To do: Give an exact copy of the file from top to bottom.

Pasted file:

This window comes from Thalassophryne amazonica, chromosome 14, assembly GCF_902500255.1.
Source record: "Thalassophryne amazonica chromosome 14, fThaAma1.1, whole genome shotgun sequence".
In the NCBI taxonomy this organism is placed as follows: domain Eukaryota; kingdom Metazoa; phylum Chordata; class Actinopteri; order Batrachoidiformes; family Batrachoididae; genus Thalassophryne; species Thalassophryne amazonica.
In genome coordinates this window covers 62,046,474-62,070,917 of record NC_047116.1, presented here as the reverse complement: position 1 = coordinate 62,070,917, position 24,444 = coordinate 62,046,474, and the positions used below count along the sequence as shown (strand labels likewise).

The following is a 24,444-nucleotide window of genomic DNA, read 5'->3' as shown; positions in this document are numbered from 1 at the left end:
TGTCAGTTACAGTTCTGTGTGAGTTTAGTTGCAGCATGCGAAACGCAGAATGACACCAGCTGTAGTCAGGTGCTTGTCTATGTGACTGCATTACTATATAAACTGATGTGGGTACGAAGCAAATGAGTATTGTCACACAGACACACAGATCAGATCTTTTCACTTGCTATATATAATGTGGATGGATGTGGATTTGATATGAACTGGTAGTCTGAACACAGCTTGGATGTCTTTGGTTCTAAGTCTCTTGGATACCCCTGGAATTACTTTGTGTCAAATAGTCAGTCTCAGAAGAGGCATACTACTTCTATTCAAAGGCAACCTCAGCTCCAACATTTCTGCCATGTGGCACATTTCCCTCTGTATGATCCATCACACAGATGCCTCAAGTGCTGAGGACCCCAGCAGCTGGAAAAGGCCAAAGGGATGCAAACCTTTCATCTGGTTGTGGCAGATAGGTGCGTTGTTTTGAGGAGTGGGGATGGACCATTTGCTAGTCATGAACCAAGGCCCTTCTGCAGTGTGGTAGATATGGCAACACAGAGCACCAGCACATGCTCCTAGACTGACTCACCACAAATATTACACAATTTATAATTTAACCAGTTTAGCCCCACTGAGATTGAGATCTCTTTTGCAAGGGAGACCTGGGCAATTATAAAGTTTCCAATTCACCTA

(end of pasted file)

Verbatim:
This window comes from Thalassophryne amazonica, chromosome 14, assembly GCF_902500255.1.
Source record: "Thalassophryne amazonica chromosome 14, fThaAma1.1, whole genome shotgun sequence".
In the NCBI taxonomy this organism is placed as follows: domain Eukaryota; kingdom Metazoa; phylum Chordata; class Actinopteri; order Batrachoidiformes; family Batrachoididae; genus Thalassophryne; species Thalassophryne amazonica.
In genome coordinates this window covers 62,046,474-62,070,917 of record NC_047116.1, presented here as the reverse complement: position 1 = coordinate 62,070,917, position 24,444 = coordinate 62,046,474, and the positions used below count along the sequence as shown (strand labels likewise).

The following is a 24,444-nucleotide window of genomic DNA, read 5'->3' as shown; positions in this document are numbered from 1 at the left end:
TGTCAGTTACAGTTCTGTGTGAGTTTAGTTGCAGCATGCGAAACGCAGAATGACACCAGCTGTAGTCAGGTGCTTGTCTATGTGACTGCATTACTATATAAACTGATGTGGGTACGAAGCAAATGAGTATTGTCACACAGACACACAGATCAGATCTTTTCACTTGCTATATATAATGTGGATGGATGTGGATTTGATATGAACTGGTAGTCTGAACACAGCTTGGATGTCTTTGGTTCTAAGTCTCTTGGATACCCCTGGAATTACTTTGTGTCAAATAGTCAGTCTCAGAAGAGGCATACTACTTCTATTCAAAGGCAACCTCAGCTCCAACATTTCTGCCATGTGGCACATTTCCCTCTGTATGATCCATCACACAGATGCCTCAAGTGCTGAGGACCCCAGCAGCTGGAAAAGGCCAAAGGGATGCAAACCTTTCATCTGGTTGTGGCAGATAGGTGCGTTGTTTTGAGGAGTGGGGATGGACCATTTGCTAGTCATGAACCAAGGCCCTTCTGCAGTGTGGTAGATATGGCAACACAGAGCACCAGCACATGCTCCTAGACTGACTCACCACAAATATTACACAATTTATAATTTAACCAGTTTAGCCCCACTGAGATTGAGATCTCTTTTGCAAGGGAGACCTGGGCAATTATAAAGTTTCCAATTCACCTA